MODE 3: Square wave mode
1. Typically used for baud rate generation.
2. Out will initially be high.
3. When half the initial count is expired, OUT goes low for the remainder of the count.
4. MODE 3 is periodic. The same sequence is repeated indefinitely.

MODE 4: Software triggered strobe
1. OUT will initially be high.
2. When the initial count expires, OUT will go low for one CLK pulse and then go high again.
3. The counting sequence is "triggered" by writing the initial count.
4. The Counter is loaded on the next CLK pulse following writing a Control Word and initial count.

MODE 5: Hardware triggered strobe (retriggerable)
1. OUT will initially be high.
2. Counting is triggered by a rising edge of GATE.
3. When the initial count expires, OUT will go low for one CLK pulse and then go high again.
4. The difference between MODE 4 and MODE 5 is that in MODE 5 the count will not be loaded until the CLK pulse after a trigger.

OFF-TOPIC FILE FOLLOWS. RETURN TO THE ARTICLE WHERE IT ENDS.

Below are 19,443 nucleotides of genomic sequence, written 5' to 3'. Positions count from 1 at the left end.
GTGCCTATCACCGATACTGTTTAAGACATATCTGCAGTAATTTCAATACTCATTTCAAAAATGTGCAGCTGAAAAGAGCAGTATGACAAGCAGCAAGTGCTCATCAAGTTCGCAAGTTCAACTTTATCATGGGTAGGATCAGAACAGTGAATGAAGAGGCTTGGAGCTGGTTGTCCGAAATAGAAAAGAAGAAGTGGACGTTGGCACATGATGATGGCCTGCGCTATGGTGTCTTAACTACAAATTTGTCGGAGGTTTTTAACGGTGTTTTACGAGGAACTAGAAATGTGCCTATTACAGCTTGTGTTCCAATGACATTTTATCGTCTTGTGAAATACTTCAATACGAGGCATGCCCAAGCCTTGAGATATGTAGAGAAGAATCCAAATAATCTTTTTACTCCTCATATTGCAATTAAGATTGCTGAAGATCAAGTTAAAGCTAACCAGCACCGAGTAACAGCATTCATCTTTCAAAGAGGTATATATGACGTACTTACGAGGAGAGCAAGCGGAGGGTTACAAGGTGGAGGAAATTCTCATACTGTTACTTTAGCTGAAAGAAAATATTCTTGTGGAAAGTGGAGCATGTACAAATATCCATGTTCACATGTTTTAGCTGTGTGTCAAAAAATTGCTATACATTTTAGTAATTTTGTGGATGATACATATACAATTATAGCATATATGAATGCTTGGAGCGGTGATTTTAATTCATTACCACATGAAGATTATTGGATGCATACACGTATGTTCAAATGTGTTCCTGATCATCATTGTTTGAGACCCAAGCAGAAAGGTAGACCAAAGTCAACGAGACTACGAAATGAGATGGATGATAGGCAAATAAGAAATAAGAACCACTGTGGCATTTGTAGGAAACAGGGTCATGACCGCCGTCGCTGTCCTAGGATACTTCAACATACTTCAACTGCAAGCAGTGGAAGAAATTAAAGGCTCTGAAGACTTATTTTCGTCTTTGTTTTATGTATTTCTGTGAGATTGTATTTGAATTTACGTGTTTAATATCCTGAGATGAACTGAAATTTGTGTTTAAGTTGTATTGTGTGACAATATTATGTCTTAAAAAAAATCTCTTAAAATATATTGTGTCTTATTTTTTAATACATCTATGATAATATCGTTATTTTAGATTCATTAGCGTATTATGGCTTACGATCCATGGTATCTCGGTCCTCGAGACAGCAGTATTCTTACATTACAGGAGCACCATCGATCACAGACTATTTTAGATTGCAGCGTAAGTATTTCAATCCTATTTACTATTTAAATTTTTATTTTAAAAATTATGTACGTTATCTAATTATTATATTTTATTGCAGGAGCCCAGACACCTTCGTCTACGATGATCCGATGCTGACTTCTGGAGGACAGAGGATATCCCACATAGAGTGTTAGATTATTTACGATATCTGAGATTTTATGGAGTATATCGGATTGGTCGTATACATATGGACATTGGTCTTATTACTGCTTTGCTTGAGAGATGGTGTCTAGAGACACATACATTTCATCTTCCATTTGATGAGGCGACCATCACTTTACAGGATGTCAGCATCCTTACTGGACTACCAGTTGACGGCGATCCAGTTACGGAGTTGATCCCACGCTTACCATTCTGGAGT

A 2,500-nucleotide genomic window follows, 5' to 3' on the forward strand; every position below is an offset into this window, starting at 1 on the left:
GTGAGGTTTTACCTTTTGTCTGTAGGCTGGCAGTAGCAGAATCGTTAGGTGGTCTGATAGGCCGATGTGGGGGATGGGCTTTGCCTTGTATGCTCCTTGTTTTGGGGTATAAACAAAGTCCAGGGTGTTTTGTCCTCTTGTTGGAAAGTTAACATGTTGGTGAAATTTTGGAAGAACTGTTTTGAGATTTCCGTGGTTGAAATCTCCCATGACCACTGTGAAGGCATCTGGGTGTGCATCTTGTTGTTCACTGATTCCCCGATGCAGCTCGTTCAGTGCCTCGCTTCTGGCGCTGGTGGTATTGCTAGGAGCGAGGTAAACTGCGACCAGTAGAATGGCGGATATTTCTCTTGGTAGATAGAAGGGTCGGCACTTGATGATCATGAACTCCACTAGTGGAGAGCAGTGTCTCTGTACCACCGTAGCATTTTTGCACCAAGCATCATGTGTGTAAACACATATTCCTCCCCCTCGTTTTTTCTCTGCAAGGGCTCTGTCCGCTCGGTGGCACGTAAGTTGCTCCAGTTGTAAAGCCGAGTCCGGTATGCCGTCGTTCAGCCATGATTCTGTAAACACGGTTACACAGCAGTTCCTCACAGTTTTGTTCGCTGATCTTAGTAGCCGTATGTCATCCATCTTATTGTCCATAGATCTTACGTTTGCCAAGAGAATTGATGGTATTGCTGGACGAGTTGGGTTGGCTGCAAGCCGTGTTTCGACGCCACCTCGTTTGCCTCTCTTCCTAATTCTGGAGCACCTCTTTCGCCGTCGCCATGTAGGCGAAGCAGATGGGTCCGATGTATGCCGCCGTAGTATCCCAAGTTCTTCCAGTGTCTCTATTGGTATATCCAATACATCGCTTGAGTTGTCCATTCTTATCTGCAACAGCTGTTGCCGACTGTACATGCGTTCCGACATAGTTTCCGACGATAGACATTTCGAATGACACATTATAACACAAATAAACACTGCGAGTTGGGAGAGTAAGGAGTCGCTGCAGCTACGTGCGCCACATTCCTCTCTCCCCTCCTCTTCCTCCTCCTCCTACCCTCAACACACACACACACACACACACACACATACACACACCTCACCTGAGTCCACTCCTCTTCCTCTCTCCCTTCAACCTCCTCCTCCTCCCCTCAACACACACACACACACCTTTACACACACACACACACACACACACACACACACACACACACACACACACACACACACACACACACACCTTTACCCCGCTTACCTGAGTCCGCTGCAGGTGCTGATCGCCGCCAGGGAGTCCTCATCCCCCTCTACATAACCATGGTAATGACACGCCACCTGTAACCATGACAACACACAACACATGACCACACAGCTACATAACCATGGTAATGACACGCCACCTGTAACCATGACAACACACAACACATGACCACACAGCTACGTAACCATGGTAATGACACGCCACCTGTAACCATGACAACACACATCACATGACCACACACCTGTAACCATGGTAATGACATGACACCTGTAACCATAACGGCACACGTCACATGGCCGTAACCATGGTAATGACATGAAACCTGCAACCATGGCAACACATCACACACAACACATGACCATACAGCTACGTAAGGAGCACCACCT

Operation common to all modes

1. When a Control Word is written to a Counter, all Control Logic is immediately reset and OUT goes to the initial state. It does not take a CLK transition to do this.
2. The GATE input is always sampled on the rising edge of CLK
3. In some MODES the GATE input is level sensitive and some are rising-edge sensitive. In some MODES the GATE input is both edge and level sensitive.
4. New counts are loaded and Counters are decremented on the falling edge of CLK.
5. The largest possible initial count is zero. This is equivalent to 2^16 binary and 10^4 BCD.
6. The Counter does not stop when it reaches zero. In MODES 0, 1, 4, and 5 the Counter wraps around to the highest count (FFFFh or 9999bcd) and continues counting. In MODES 2 and 3 (which are periodic) the Counter reloads itself with the initial count and continues counting from there.